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February 27, 2007



I've long had Kling's basic opinion - a worrying one for a libertarian, and it has been a part of the softening of my free-market purism.

I also admit that I could not identify a secular counterpart to religion's will modulation. I've known lots of ultra-religious folks with serious mental problems who could nevertheless seem to avoid catastrophic implosion for years, and it may be that they siezed on certain tenets of their faith (seemingly selected at random, in some cases) as anchors for their otherwise completely out of control lives.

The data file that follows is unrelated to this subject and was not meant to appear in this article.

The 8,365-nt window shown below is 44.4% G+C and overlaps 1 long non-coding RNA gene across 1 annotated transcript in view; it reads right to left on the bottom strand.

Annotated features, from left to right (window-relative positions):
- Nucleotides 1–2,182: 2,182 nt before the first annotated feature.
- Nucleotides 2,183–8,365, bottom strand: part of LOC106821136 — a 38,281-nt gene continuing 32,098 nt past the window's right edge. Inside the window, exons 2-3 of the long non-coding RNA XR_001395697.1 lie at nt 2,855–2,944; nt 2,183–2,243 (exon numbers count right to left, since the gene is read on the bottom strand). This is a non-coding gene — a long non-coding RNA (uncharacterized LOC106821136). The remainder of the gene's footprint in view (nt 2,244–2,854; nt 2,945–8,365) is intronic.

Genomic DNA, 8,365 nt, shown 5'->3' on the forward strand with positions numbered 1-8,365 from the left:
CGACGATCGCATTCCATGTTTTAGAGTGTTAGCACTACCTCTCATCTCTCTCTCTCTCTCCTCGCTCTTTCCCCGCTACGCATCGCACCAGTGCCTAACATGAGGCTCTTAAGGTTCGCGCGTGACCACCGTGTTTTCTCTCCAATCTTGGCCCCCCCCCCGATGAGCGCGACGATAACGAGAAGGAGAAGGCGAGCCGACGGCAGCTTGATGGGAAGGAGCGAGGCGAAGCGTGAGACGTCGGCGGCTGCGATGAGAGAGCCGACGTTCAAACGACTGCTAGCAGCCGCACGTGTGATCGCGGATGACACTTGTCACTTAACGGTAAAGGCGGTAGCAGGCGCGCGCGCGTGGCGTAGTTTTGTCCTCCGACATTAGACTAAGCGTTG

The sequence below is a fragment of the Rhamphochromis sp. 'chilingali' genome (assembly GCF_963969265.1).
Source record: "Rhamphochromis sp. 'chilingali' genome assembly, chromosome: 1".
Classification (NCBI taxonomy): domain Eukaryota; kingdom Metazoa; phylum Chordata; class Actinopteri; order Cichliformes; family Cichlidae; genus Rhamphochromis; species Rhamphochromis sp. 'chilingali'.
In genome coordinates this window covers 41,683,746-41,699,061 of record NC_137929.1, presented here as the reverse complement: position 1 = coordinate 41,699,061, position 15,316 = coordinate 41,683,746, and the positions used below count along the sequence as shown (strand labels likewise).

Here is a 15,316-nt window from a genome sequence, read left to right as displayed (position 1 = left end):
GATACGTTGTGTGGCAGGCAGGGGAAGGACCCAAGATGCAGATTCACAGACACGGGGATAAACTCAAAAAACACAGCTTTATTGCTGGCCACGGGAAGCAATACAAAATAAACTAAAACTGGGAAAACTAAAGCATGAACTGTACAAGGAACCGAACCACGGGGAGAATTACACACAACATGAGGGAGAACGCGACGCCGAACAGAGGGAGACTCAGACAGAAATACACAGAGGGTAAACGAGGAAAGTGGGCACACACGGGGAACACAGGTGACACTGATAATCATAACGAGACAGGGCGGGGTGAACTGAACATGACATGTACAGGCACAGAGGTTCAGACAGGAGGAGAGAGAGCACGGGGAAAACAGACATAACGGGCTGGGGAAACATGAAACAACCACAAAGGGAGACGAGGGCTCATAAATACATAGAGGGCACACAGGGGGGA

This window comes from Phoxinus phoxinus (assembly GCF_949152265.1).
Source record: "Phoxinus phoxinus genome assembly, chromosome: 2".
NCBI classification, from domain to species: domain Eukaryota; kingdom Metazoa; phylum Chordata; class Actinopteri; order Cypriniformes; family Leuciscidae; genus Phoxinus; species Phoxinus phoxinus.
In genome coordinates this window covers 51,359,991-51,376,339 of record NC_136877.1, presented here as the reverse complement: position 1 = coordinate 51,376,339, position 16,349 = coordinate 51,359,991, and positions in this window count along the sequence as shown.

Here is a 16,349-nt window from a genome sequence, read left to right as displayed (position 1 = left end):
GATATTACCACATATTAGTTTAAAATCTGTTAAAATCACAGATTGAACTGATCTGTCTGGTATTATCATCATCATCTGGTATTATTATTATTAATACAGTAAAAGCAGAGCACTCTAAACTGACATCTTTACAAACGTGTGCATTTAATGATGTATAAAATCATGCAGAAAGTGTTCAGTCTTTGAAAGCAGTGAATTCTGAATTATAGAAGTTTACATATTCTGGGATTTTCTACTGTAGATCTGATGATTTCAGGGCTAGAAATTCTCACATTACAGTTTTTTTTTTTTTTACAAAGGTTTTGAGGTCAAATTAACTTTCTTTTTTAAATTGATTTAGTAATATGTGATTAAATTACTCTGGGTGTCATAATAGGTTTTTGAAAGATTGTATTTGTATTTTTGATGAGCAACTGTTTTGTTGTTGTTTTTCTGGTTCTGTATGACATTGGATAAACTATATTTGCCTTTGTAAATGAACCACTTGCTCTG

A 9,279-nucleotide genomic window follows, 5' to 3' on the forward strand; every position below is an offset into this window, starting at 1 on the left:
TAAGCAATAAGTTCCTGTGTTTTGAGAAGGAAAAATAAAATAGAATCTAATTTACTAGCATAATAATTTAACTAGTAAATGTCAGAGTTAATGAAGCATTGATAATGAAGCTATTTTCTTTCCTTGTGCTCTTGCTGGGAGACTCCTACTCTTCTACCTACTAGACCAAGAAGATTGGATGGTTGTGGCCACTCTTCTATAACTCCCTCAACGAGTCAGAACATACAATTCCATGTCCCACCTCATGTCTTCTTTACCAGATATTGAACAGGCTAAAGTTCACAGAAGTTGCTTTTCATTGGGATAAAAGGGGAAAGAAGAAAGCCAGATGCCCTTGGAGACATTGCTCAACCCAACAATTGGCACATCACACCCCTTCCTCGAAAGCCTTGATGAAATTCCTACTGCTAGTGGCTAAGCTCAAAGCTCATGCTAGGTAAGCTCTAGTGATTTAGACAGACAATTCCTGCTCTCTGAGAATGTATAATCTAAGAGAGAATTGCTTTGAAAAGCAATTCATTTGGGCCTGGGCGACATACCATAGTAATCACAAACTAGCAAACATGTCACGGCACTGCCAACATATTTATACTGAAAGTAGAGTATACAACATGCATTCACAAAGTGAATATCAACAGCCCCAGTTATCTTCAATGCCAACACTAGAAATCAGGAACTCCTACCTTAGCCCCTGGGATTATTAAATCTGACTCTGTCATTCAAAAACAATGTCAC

Whatever the case, Dennett's flawed-but-worthwhile "Breaking the Spell" canvasses quite a few advantages religion confers on its adherents, many of them not obvious.

Nathan Smith

Actually, I think there are secular institutions that have a willpower-fortifying role similar to religion, but they tend to have negative side-effects. Think of armies, or fascist/communist-type political movements.


I can't belive that nobody is questioning this idea that people would give up their impulsiveness -- most people (especially slightly/crazy people) love their impulsive personalities and would never submit to medical induement of normality. Try getting bipolar types to regularly take their meds, not easy.

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